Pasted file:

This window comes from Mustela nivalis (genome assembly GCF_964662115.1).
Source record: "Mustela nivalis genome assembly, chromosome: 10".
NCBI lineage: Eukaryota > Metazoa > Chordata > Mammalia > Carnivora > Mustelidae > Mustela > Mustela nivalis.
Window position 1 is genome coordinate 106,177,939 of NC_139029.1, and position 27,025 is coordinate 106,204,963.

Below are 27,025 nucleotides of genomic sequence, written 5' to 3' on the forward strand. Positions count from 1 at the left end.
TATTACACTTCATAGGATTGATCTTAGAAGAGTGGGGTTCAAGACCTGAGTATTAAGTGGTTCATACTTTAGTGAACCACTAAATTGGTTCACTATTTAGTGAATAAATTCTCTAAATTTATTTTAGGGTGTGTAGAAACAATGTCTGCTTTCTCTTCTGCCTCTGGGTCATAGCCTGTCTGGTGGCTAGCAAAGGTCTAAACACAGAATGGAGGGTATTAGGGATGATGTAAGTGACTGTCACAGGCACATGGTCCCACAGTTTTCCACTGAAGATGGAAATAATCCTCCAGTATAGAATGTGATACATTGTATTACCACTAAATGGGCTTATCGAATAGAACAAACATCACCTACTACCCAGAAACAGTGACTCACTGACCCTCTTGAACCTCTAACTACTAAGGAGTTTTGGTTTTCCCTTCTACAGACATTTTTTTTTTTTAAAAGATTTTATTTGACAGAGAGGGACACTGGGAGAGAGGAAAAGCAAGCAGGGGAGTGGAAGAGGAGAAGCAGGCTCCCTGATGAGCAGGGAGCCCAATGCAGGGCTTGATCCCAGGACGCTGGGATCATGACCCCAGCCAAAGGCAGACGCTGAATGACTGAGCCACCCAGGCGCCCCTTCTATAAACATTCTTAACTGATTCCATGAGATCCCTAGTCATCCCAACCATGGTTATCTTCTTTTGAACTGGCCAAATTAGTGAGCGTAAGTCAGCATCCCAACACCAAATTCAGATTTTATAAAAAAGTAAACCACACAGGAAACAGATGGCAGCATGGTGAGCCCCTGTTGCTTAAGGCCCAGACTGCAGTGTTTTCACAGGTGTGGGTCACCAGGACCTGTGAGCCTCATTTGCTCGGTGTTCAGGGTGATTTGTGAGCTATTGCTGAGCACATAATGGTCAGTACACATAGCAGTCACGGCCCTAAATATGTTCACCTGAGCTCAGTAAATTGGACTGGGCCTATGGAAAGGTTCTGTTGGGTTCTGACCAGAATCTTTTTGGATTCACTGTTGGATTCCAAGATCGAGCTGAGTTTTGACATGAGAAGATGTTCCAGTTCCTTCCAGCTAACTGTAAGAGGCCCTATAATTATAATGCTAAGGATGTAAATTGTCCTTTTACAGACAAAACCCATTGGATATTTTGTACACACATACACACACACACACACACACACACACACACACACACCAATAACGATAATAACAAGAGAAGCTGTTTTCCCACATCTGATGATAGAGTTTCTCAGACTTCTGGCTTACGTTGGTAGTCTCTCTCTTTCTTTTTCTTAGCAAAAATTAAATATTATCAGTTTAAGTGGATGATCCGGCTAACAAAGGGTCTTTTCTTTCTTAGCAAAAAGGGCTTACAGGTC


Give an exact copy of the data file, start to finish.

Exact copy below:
This window comes from Mustela nivalis (genome assembly GCF_964662115.1).
Source record: "Mustela nivalis genome assembly, chromosome: 10".
NCBI lineage: Eukaryota > Metazoa > Chordata > Mammalia > Carnivora > Mustelidae > Mustela > Mustela nivalis.
Window position 1 is genome coordinate 106,177,939 of NC_139029.1, and position 27,025 is coordinate 106,204,963.

Below are 27,025 nucleotides of genomic sequence, written 5' to 3' on the forward strand. Positions count from 1 at the left end.
TATTACACTTCATAGGATTGATCTTAGAAGAGTGGGGTTCAAGACCTGAGTATTAAGTGGTTCATACTTTAGTGAACCACTAAATTGGTTCACTATTTAGTGAATAAATTCTCTAAATTTATTTTAGGGTGTGTAGAAACAATGTCTGCTTTCTCTTCTGCCTCTGGGTCATAGCCTGTCTGGTGGCTAGCAAAGGTCTAAACACAGAATGGAGGGTATTAGGGATGATGTAAGTGACTGTCACAGGCACATGGTCCCACAGTTTTCCACTGAAGATGGAAATAATCCTCCAGTATAGAATGTGATACATTGTATTACCACTAAATGGGCTTATCGAATAGAACAAACATCACCTACTACCCAGAAACAGTGACTCACTGACCCTCTTGAACCTCTAACTACTAAGGAGTTTTGGTTTTCCCTTCTACAGACATTTTTTTTTTTTAAAAGATTTTATTTGACAGAGAGGGACACTGGGAGAGAGGAAAAGCAAGCAGGGGAGTGGAAGAGGAGAAGCAGGCTCCCTGATGAGCAGGGAGCCCAATGCAGGGCTTGATCCCAGGACGCTGGGATCATGACCCCAGCCAAAGGCAGACGCTGAATGACTGAGCCACCCAGGCGCCCCTTCTATAAACATTCTTAACTGATTCCATGAGATCCCTAGTCATCCCAACCATGGTTATCTTCTTTTGAACTGGCCAAATTAGTGAGCGTAAGTCAGCATCCCAACACCAAATTCAGATTTTATAAAAAAGTAAACCACACAGGAAACAGATGGCAGCATGGTGAGCCCCTGTTGCTTAAGGCCCAGACTGCAGTGTTTTCACAGGTGTGGGTCACCAGGACCTGTGAGCCTCATTTGCTCGGTGTTCAGGGTGATTTGTGAGCTATTGCTGAGCACATAATGGTCAGTACACATAGCAGTCACGGCCCTAAATATGTTCACCTGAGCTCAGTAAATTGGACTGGGCCTATGGAAAGGTTCTGTTGGGTTCTGACCAGAATCTTTTTGGATTCACTGTTGGATTCCAAGATCGAGCTGAGTTTTGACATGAGAAGATGTTCCAGTTCCTTCCAGCTAACTGTAAGAGGCCCTATAATTATAATGCTAAGGATGTAAATTGTCCTTTTACAGACAAAACCCATTGGATATTTTGTACACACATACACACACACACACACACACACACACACACACACACCAATAACGATAATAACAAGAGAAGCTGTTTTCCCACATCTGATGATAGAGTTTCTCAGACTTCTGGCTTACGTTGGTAGTCTCTCTCTTTCTTTTTCTTAGCAAAAATTAAATATTATCAGTTTAAGTGGATGATCCGGCTAACAAAGGGTCTTTTCTTTCTTAGCAAAAAGGGCTTACAGGTC